I've been wanting to do this one a long time; really, it should have come first. This is where the whole story began for me, with Right Ho, Jeeves (1934), in this edition.
There was, at a guess, about 1981. I was about twelve, and I would have been at school, only I was ill. With what, I can't remember. I only know that I was desperate for something to read, and I picked up this book from Dad's bookshelves. I stared in some bafflement at the opening lines:
Raised on simple tales that began clearly and simply, stating who was who and what was what from the off, I couldn't begin to get a grip on this. Dialogue. Yes, that was all right. I could cope with dialogue. But then... what was this? The narrator bursts in, interrupting: "No - wait. Hold the line a minute. I've gone off the rails." But what line? What rails?
Never mind; I was ill, and there was nothing else to read. I ploughed on, baffled to the utmost by a barrage of unfamiliar slang. And yet, by the end of the page, it was as if something had clicked in my brain. It all started to make a sort of sense. The truth is that this young lad, raised to read basic narrative of the Enid Blyton sort, had suddenly been brought for the first time into violent contact with Style. From there on, his fate was sealed.
I could not have started in a better place. Right Ho, Jeeves is Wodehouse's best book, and that is not a matter of opinion but solid, scientific fact. Almost everything is right with it. Let us be honest: sometimes a Wodehouse plot, clockwork-precise though it may be, has a flaw. Occasionally, it may occur to the reader: that would never happen. Or: that isn't a strong enough motive. Sometimes, you can even see Wodehouse skating over the weak part of the logic and hoping no one will notice. But not here. Everything fits. But much more than that, this is the book in which Wodehouse hits his highest peak, with Gussie presenting the prizes. That is the thing that takes the book to a whole new level. It goes off like a firework display.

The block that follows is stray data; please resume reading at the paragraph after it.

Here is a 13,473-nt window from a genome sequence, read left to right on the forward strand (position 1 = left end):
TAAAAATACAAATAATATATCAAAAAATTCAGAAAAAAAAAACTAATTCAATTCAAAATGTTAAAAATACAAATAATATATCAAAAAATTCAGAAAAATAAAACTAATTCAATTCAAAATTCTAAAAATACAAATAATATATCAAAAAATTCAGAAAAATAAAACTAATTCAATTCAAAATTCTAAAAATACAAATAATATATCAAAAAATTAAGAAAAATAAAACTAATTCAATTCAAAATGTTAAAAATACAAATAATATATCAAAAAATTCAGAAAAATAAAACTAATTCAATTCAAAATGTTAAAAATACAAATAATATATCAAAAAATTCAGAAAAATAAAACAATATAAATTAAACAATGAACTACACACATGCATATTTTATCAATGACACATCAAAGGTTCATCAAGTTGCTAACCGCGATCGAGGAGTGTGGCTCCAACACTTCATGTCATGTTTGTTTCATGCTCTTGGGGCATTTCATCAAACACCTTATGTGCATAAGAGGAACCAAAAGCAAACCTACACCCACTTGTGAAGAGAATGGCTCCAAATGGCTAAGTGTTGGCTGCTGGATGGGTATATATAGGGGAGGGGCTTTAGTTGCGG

Anyway, that isn't what I'm supposed to be talking about. Ionicus's cover is arresting, but I am not sure it is his best effort. First of all, it is a prime example of his weakness for illustrating the end of the story. It sets out Jeeves's final devious twist which Bertie himself will not know about for another dozen pages. The first time reader, getting to the moment when Bertie sets out on his nightmare bike ride, looks again at the cover and thinks: Oh, I see!
For another thing, perhaps it is that I grew up at a time when skinheads were thugs, but Jeeves has altogether too sinister a look about him here. He is a Machiavelli, yes, but a benign Machiavelli. Here, his scheming appears too malicious.
Nevertheless, as a cover it is good: intriguing, puzzling, well-composed, a study in grey.
The text, for those who wish to know, is Monotype Garamond.
Very Good, Jeeves! (1930), the fourth volume of Jeeves short stories (if we count the ur-text, My Man Jeeves, in the number), is to my mind a sort of companion volume to Right Ho, Jeeves. These stories effectively set up the situation in the later novel, especially those relating to Aunt Dahlia, Tuppy Glossop and Angela Travers.
The cover is, if I may say so, a stunner. It's a genuine work of art, which I would be proud to have on my wall. Everything is there from the story "Jeeves and the Impending Doom": the octagonal folly, the swan, the rain, the Cabinet Minister in distress; and, coming to the rescue, Bertie and the mysterious but instantly recognisable figure of Jeeves. Personally, I am inclined to say this is the best of the Ionicus covers, and that is saying something.
The type is Linotype Georgian, and the narrative grips from the beginning.